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E.g., 08/18/2017
E.g., 08/18/2017
Your search has returned 460 articles:
  • GM mosquitoes cut rate of viral disease in Brazil

    Tweaking the genes of mosquitoes that can carry disease can sometimes transform those blood suckers into weapons that fight disease. This is the finding of a new study in Brazil.

    Dengue (DEN-gay) fever is a viral disease spread by Aedes aegypti mosquitoes. This potentially life-threatening infectious disease causes high fevers, headaches, pain and sometimes mild to severe bleeding....

    07:00 AM, August 3, 2016 Genetics, Science & Society, Animals, Health
    Readability Score: 8.1
  • Frigate birds spend months without landing

    Even the famous pilot Amelia Earhart couldn’t compete with the great frigate bird. Earhart flew nonstop across the United States for 19 hours in 1932. The frigate bird can stay aloft up to two months without landing, a new study finds. The seabird uses large-scale movements in the air to save energy on its flights across the ocean. By hitching a ride on favorable winds, the bird can spend more...

    07:00 AM, July 27, 2016 Animals, Physics
    Readability Score: 6.3
  • Current coral bleaching event is the longest known

    Coral reefs won’t be out of hot water for quite a while. These normally colorful undersea ecosystems are under increasing stress, mostly because of warming oceans. Now, researchers report that a global coral bleaching event began in June 2014. The longest on record, it has sapped the color out of vast areas of coral — and now threatens their health. The reefs affected cover a larger area than...

    07:00 AM, July 18, 2016 Animals, Algae & Fungi, Ecosystems, Weather & Climate
    Readability Score: 7.1
  • This mammal has the world’s slowest metabolism

    There are degrees of slothfulness, even when it comes to sloths. And three-toed sloths may be the most slothful of all, new data show.

    Researchers studied two species of sloth in Costa Rica. They measured the rate at which these animals’ bodies operate, converting food to fuel and growth. And this metabolic rate in one species of three-toed sloth was the lowest ever recorded — not just...

    07:00 AM, July 6, 2016 Animals
    Readability Score: 7.1
  • Singing lemurs sync up — until one goes solo

    Lemurs are a type of primate with huge eyes and a long tail. They live on Madagascar, an island country that sits off the East Coast of Africa. One species — the Indri indri  — sings. Or, at least, it kind of honks and howls and roars. Very distant relatives of humans, the indris usually sing in a chorus. But new research shows that young males crave the spotlight. Not content to be background...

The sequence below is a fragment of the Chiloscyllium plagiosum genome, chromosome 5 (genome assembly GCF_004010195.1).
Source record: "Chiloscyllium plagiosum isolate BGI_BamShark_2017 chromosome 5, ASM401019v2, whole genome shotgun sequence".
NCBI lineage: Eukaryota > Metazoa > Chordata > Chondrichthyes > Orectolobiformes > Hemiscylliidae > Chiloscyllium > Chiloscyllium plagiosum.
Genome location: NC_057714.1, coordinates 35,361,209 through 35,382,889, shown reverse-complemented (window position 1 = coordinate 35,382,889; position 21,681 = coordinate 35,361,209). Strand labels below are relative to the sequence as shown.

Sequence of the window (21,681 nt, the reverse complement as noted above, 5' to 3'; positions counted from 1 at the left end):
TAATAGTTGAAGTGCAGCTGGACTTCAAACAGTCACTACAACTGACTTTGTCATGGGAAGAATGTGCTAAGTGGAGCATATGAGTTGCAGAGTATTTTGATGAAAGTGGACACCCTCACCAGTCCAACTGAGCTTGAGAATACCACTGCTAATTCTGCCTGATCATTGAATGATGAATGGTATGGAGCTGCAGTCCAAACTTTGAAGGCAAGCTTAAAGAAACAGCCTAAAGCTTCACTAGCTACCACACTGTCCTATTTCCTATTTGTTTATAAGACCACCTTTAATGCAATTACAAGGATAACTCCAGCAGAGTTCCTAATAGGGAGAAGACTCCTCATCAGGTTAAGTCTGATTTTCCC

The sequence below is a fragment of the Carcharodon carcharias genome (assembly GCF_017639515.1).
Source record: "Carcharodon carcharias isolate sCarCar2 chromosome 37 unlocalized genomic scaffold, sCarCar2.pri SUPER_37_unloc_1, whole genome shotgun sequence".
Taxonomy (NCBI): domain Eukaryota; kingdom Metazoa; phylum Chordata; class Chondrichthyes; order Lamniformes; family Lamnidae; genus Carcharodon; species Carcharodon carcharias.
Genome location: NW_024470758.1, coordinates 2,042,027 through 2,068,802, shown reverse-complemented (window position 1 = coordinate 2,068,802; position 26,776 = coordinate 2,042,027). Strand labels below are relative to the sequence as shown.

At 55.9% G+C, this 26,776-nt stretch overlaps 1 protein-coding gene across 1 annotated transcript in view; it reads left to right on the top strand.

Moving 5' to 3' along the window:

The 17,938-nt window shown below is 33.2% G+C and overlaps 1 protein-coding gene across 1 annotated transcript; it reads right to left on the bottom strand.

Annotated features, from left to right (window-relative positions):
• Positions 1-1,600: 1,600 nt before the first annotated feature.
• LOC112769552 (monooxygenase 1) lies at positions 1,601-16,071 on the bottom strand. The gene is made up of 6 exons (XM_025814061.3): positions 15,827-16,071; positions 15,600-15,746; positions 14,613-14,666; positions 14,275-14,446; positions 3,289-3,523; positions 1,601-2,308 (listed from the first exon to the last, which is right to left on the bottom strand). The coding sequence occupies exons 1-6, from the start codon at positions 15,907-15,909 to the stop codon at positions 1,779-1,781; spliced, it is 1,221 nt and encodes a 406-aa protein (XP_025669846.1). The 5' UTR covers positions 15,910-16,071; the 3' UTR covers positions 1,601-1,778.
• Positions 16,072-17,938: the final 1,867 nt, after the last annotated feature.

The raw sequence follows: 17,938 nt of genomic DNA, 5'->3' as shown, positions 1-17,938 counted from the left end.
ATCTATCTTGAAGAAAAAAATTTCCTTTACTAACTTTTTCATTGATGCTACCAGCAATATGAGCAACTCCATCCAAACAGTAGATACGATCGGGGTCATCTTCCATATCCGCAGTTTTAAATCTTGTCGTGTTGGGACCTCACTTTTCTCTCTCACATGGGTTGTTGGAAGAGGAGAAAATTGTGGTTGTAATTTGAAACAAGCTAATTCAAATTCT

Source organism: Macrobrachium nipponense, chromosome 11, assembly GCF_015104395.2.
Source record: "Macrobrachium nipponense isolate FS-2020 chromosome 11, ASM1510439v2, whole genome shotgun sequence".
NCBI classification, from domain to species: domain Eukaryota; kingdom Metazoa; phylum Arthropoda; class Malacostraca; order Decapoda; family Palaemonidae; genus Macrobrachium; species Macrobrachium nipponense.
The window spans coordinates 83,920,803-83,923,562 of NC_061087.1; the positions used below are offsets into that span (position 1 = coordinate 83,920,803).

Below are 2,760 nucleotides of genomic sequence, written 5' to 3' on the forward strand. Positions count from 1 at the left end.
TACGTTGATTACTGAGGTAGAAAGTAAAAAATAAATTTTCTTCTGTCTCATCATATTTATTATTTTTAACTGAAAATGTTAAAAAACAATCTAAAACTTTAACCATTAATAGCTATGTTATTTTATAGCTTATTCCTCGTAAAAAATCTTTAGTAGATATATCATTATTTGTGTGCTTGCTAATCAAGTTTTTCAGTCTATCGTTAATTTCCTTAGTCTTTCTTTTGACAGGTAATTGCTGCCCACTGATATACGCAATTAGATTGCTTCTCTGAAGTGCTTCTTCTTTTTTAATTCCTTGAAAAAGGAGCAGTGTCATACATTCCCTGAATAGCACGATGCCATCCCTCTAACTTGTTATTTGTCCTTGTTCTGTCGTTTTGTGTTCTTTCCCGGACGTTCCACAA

07:00 AM, July 5, 2016 Animals
    Readability Score: 6.0
  • Snout goo may help sharks sense prey

    Sharks appear to have a sixth sense that helps them locate prey in murky ocean waters. These fish rely on special electricity-sensing pores on their heads and snouts. The pores were first described in 1678. Even now, however, scientists aren’t quite sure how they work. But new data have just brought them a step closer.

    These pores are known as ampullae (AM-puh-lay) of Lorenzini. They...

    07:00 AM, June 30, 2016 Animals, Physics
    Readability Score: 6.3
  • Leapin’ eels! Video shows they attack with zaps

    Sometimes large, land-based predators threaten to attack electric eels from above. When that happens, these eels can leap at the threat from the water, a new study finds. And upon contact, those eels can deliver high-voltage attacks to ward off the invader.

    Kenneth Catania is a biologist at Vanderbilt University in Nashville, Tenn. He has been studying electric eels for years. He reports...

    07:00 AM, June 27, 2016 Animals
    Readability Score: 7.0
  • How a moth went to the dark side

    Scientists have just uncovered a gene that explains an example of natural selection often mentioned in textbooks. This gene turns mottled-grey peppered moths black. The gene may also control wing-color changes in brightly hued butterflies.

    A mystery emerged in Britain during the 1800s. An Industrial Revolution had just taken hold. Busy factories started to darken the skies with smoke...

    07:15 AM, June 23, 2016 Evolution, Animals, Pollution, Genetics
    Readability Score: 7.2
  • The turning of wolves into dogs may have occurred twice

    Dogs were such great friends that humans appear to have domesticated them at least twice, a new study suggests.

    Domestication (Doh-MES-ti-KAY-shun) is the gradual process by which humans can produce a tame and useful animal from a wild one. This happens over countless generations. It may take thousands of years, but eventually the tamed animals can become so different from their wild...

    07:00 AM, June 22, 2016 Animals, Genetics, Evolution
    Readability Score: 6.7
  • Teens use science to worm through plastic waste

    PHOENIX, Ariz. — Four teens set out to study what turns mealworms into plastic eating powerhouses. The right worm could munch through a plastic mountain, they found. But all worms aren’t the right ones. Another surprise: Bigger isn’t always better.

    The high-school students showed off their results here, last month, at the Intel International Science and Engineering Fair. Created by...

    07:00 AM, June 21, 2016 Environment, Animals, Sustainability
    Readability Score: 6.7

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